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Washington, Freddie (1903–1994)

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WASHINGTON, FREDDIE (1903–1994). Actress. She was born Fredericka Carolyn Washington in Savannah, Georgia, and spent time at a convent in Pennsylvania after her mother died. She was eventually raised by her grandmother in New York City and began taking acting and dancing lessons. She appeared in the stage productions of Shuffle Along, Black Boy , and Hot Chocolates , before making her film debut in Black and Tan , 1929. She gained national attention for her portrayal of Peola, a light-skinned woman who tries to pass for white in Imitation of Life , 1934. She was disappointed by the lack of non- stereotypical roles she was being offered in Hollywood and returned to the stage in Mamba’s Daughter and Lysistrata . She also became involved in more political activities and was a founding member of the Negro Actors Guild in 1937. She wrote a regular feature for The People’s Voice newspaper under the banners “Headlines and Footlights” and “Freddie Speaks.” She continued her activism throughout the 1940s and 1950s through her involvement in the Cultural Division of the National Negro Congress and the Committee for the Negro in the Arts. She was once married to Lawrence Brown, a trombonist with Duke Ellington’s orchestra, from 1933 to 1948. In 1952, she married dentist Anthony Bell.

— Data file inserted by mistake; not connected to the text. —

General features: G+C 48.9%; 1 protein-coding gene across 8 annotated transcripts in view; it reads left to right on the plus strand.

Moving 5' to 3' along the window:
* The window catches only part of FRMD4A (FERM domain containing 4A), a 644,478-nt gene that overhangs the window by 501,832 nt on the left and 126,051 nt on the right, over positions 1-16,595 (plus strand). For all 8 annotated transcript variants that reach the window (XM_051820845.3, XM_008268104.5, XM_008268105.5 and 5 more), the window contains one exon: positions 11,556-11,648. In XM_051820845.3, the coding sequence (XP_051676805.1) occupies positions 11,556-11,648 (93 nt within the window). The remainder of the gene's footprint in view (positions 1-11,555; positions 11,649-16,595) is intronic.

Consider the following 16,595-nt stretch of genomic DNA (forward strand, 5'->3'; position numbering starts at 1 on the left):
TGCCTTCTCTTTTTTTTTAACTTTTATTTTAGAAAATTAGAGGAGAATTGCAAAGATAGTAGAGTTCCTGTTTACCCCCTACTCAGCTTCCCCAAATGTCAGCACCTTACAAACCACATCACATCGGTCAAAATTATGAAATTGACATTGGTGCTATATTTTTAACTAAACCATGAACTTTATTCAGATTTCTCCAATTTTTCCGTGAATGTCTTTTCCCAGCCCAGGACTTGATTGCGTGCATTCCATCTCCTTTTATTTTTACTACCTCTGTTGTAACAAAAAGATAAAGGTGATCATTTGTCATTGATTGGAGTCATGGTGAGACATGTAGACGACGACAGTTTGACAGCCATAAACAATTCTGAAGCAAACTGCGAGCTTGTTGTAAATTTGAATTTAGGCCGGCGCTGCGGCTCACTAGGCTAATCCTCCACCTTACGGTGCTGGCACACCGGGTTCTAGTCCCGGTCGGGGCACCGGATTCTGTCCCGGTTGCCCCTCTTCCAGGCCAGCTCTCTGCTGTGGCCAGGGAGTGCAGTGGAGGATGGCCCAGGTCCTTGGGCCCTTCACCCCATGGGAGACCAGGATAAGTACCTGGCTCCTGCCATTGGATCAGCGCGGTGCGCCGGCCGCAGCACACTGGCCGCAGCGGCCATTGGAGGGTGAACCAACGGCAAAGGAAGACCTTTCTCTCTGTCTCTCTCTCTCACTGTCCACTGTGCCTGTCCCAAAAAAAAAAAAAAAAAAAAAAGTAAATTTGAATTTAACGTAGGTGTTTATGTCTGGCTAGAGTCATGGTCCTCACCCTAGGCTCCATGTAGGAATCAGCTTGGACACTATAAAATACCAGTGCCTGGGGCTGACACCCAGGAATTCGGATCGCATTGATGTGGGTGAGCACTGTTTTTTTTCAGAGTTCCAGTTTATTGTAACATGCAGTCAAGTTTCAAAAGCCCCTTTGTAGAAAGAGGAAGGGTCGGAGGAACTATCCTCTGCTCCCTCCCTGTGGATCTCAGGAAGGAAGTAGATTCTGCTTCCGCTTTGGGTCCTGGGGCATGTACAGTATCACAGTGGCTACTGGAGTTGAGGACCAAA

Filmography: Black & Tan , 1929; The Emperor Jones , 1933; Imitation of Life , 1934; Mills Blue Rhythm Band , 1934; Ouanga , 1936; One Mile From Heaven , 1937.

Washington, Isaiah (1963–) [next] [back] Washington, Denzel (1954–)

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